Shop outlets: listening to those outside voices

It’s been a long winter of construction at my home, but we’re finally nearly done adding a new garage/workshop to the property. As you can probably guess, I can’t wait to get the lights on and the machines moved in! For four months, I’ve felt like a kid trying to fall asleep on Christmas Eve night.

This week, electrical receptacles and wiring were roughed in — a job I would have done myself if this building hadn’t been contracted out. I’m one of those DIYers that actually likes doing electrical work. But this time, I’m really glad I didn’t do it myself. Here’s why: the electrician had a much better plan than I did.

Forty-plus years of doing residential and commercial wiring teaches a guy many things. This time, I’m lucky enough to benefit from his experience. His advice: “We put shop outlets 44 inches up from the floor. Standard backsplash height for a base cabinet. Then you’ll never have to reach behind things to plug stuff in.”

A brilliant idea. Simple and smart.

In my last shop, I ran the outlets at the typical wall height — about 16 in. off the floor. That placement might work in a living room, but (as I learned during the five years in that shop) you put anything against the wall, and reaching those wall outlets becomes a real pain in the posterior. Despite the fact that my outlets were too low, though, I did do a couple things right. I loaded the walls with outlets — about every 4 ft., and I wired them for equal numbers of 220-volt and 110-volt outlets. I never had to look far for either type. I really believe you can never have too many outlets in a shop … and I feel the same way about lights. A shop can never be TOO bright.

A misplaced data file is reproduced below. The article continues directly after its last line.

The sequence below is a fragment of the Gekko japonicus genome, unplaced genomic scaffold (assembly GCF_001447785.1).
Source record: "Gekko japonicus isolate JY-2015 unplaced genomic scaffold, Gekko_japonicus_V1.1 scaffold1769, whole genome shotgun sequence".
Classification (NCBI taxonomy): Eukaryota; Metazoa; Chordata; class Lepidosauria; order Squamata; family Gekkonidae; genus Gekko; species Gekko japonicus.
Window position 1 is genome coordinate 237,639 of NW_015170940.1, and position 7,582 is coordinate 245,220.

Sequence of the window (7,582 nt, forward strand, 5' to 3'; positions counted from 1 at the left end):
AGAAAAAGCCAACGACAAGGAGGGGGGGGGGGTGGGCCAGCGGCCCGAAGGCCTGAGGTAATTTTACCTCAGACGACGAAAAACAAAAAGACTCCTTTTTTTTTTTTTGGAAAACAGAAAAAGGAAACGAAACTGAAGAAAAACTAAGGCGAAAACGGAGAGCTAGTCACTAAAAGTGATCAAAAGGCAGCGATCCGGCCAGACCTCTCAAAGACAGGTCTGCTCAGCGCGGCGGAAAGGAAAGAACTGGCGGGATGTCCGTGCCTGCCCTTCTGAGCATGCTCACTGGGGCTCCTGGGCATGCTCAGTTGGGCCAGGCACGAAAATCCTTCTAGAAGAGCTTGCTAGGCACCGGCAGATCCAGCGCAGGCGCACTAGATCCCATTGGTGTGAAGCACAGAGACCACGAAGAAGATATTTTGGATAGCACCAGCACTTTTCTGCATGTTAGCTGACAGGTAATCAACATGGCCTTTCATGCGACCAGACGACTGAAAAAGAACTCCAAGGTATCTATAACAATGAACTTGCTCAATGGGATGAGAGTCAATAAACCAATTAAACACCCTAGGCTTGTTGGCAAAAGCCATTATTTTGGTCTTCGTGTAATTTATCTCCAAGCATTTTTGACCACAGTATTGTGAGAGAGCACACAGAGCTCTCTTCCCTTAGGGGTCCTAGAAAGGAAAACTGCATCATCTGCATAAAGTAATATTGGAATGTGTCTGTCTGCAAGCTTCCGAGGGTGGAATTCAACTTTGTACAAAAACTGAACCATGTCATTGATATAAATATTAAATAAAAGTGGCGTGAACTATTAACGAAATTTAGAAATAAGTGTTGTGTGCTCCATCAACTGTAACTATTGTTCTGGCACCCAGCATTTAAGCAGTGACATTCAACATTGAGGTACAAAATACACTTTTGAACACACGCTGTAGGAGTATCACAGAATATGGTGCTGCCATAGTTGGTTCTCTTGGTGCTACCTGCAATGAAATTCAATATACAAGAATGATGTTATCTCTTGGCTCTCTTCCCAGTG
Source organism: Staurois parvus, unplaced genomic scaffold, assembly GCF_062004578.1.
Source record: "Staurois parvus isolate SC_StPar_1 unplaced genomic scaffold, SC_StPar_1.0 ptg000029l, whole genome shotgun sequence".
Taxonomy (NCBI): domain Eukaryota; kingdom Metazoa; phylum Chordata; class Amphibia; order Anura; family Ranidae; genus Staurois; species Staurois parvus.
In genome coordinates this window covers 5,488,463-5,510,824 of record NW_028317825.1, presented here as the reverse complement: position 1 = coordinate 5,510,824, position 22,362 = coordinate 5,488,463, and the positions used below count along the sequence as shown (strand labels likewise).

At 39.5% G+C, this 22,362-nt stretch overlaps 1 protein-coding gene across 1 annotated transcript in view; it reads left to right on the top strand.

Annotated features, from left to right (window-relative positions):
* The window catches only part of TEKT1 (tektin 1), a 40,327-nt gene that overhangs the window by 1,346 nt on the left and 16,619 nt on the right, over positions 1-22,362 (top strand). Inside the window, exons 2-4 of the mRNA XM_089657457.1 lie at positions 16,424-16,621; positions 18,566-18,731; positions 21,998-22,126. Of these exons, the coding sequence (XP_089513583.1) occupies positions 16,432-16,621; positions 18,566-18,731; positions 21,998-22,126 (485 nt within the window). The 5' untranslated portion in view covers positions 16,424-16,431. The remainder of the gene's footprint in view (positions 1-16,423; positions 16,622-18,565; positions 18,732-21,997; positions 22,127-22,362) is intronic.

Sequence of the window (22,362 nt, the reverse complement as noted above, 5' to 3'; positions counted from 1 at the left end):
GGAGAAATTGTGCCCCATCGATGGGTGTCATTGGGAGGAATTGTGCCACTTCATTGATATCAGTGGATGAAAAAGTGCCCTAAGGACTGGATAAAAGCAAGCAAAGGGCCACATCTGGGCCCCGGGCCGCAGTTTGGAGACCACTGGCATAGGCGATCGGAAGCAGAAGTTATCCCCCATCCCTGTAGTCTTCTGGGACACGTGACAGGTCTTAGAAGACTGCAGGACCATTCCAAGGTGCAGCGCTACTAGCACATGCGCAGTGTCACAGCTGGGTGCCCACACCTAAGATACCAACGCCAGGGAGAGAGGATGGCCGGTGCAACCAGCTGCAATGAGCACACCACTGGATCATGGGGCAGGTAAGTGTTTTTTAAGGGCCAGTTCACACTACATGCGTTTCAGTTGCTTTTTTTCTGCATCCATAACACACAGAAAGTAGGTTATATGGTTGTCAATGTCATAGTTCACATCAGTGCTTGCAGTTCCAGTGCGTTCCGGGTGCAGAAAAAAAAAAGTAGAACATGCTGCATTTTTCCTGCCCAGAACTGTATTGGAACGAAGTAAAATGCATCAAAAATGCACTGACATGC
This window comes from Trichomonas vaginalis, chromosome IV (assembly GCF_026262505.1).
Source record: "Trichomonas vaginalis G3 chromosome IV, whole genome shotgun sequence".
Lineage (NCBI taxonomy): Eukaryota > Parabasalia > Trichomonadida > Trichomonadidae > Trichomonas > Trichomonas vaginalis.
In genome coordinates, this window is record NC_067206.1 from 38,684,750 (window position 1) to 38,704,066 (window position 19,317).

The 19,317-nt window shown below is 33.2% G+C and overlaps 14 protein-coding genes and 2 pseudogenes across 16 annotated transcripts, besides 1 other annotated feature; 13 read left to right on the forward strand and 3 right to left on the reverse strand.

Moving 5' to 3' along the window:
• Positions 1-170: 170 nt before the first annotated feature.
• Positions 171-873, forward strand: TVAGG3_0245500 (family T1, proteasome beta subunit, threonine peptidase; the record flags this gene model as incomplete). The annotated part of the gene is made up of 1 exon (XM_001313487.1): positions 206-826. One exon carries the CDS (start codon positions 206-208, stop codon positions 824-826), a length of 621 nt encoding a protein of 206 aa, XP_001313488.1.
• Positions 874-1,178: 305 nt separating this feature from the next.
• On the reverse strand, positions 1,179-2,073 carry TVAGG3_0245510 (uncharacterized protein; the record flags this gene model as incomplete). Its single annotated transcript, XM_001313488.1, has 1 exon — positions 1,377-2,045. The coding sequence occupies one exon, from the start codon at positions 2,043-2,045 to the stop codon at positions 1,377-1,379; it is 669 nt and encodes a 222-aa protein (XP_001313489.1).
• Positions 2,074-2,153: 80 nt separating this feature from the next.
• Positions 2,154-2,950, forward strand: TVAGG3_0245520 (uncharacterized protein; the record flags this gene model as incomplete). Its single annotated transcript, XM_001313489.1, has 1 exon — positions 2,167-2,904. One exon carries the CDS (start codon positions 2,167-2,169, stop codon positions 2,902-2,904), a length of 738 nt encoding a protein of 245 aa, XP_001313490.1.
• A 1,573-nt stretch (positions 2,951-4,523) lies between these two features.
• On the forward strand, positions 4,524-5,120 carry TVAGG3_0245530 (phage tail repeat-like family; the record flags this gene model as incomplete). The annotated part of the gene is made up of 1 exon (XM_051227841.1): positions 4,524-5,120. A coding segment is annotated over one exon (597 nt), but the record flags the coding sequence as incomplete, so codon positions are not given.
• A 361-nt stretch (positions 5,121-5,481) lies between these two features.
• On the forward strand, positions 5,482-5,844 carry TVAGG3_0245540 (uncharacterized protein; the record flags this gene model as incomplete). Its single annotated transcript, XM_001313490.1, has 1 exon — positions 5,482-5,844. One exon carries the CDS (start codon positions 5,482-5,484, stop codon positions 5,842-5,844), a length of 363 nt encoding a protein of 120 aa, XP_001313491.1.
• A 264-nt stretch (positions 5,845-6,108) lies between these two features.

So this time around, the pattern will be pretty much the same: 220- and 110-volt outlets in pairs, all around the shop. Even the veteran electrician gave that plan a nod of approval. And, one of the receptacles on the ceiling, placed pretty much dead center, will also be 220-volts. I’m planning to rewire a retractable reel so I can pull power down for the table saw, then retract it when it’s not needed. No more running an extension cord across the floor this way.

If you’re thinking about adding some new receptacles to your shop, I hope something here can be of help to you, too.

Catch you in the shop,

Chris Marshall, Field Editor


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